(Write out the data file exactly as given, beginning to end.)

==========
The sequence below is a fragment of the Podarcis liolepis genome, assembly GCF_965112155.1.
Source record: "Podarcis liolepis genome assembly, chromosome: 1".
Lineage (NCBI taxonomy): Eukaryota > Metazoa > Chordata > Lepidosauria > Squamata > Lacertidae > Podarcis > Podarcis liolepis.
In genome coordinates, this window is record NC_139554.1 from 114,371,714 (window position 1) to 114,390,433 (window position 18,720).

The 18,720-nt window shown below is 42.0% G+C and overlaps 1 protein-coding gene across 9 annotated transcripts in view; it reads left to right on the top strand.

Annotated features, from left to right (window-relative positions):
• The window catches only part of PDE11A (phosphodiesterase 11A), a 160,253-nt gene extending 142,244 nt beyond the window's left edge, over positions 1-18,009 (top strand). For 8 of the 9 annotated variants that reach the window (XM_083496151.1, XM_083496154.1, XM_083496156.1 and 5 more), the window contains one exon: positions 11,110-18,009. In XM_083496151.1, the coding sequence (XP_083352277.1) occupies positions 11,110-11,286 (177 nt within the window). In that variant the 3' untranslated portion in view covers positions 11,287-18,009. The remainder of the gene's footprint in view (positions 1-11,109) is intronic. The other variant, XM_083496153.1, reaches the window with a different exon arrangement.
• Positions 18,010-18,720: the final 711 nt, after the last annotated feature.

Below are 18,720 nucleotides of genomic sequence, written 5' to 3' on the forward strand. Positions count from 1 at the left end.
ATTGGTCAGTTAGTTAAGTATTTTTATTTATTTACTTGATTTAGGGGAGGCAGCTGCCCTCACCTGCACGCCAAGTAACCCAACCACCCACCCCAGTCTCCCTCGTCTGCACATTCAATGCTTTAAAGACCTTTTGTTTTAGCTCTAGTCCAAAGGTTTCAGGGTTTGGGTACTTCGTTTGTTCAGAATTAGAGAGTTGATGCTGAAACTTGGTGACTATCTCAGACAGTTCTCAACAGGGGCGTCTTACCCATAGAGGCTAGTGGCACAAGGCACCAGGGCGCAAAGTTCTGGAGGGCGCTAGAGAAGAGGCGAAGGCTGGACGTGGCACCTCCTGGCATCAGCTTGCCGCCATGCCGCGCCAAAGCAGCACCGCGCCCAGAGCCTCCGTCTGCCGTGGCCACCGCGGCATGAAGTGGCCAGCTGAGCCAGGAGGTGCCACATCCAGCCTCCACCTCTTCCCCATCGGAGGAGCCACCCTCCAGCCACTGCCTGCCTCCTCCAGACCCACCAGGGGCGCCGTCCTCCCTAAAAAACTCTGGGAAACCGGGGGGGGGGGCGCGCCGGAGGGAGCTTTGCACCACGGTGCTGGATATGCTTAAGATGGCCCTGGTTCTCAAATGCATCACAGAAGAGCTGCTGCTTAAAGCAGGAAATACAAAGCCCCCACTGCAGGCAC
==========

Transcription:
The sequence below is a fragment of the Podarcis liolepis genome, assembly GCF_965112155.1.
Source record: "Podarcis liolepis genome assembly, chromosome: 1".
Lineage (NCBI taxonomy): Eukaryota > Metazoa > Chordata > Lepidosauria > Squamata > Lacertidae > Podarcis > Podarcis liolepis.
In genome coordinates, this window is record NC_139554.1 from 114,371,714 (window position 1) to 114,390,433 (window position 18,720).

The 18,720-nt window shown below is 42.0% G+C and overlaps 1 protein-coding gene across 9 annotated transcripts in view; it reads left to right on the top strand.

Annotated features, from left to right (window-relative positions):
• The window catches only part of PDE11A (phosphodiesterase 11A), a 160,253-nt gene extending 142,244 nt beyond the window's left edge, over positions 1-18,009 (top strand). For 8 of the 9 annotated variants that reach the window (XM_083496151.1, XM_083496154.1, XM_083496156.1 and 5 more), the window contains one exon: positions 11,110-18,009. In XM_083496151.1, the coding sequence (XP_083352277.1) occupies positions 11,110-11,286 (177 nt within the window). In that variant the 3' untranslated portion in view covers positions 11,287-18,009. The remainder of the gene's footprint in view (positions 1-11,109) is intronic. The other variant, XM_083496153.1, reaches the window with a different exon arrangement.
• Positions 18,010-18,720: the final 711 nt, after the last annotated feature.

Below are 18,720 nucleotides of genomic sequence, written 5' to 3' on the forward strand. Positions count from 1 at the left end.
ATTGGTCAGTTAGTTAAGTATTTTTATTTATTTACTTGATTTAGGGGAGGCAGCTGCCCTCACCTGCACGCCAAGTAACCCAACCACCCACCCCAGTCTCCCTCGTCTGCACATTCAATGCTTTAAAGACCTTTTGTTTTAGCTCTAGTCCAAAGGTTTCAGGGTTTGGGTACTTCGTTTGTTCAGAATTAGAGAGTTGATGCTGAAACTTGGTGACTATCTCAGACAGTTCTCAACAGGGGCGTCTTACCCATAGAGGCTAGTGGCACAAGGCACCAGGGCGCAAAGTTCTGGAGGGCGCTAGAGAAGAGGCGAAGGCTGGACGTGGCACCTCCTGGCATCAGCTTGCCGCCATGCCGCGCCAAAGCAGCACCGCGCCCAGAGCCTCCGTCTGCCGTGGCCACCGCGGCATGAAGTGGCCAGCTGAGCCAGGAGGTGCCACATCCAGCCTCCACCTCTTCCCCATCGGAGGAGCCACCCTCCAGCCACTGCCTGCCTCCTCCAGACCCACCAGGGGCGCCGTCCTCCCTAAAAAACTCTGGGAAACCGGGGGGGGGGGCGCGCCGGAGGGAGCTTTGCACCACGGTGCTGGATATGCTTAAGATGGCCCTGGTTCTCAAATGCATCACAGAAGAGCTGCTGCTTAAAGCAGGAAATACAAAGCCCCCACTGCAGGCAC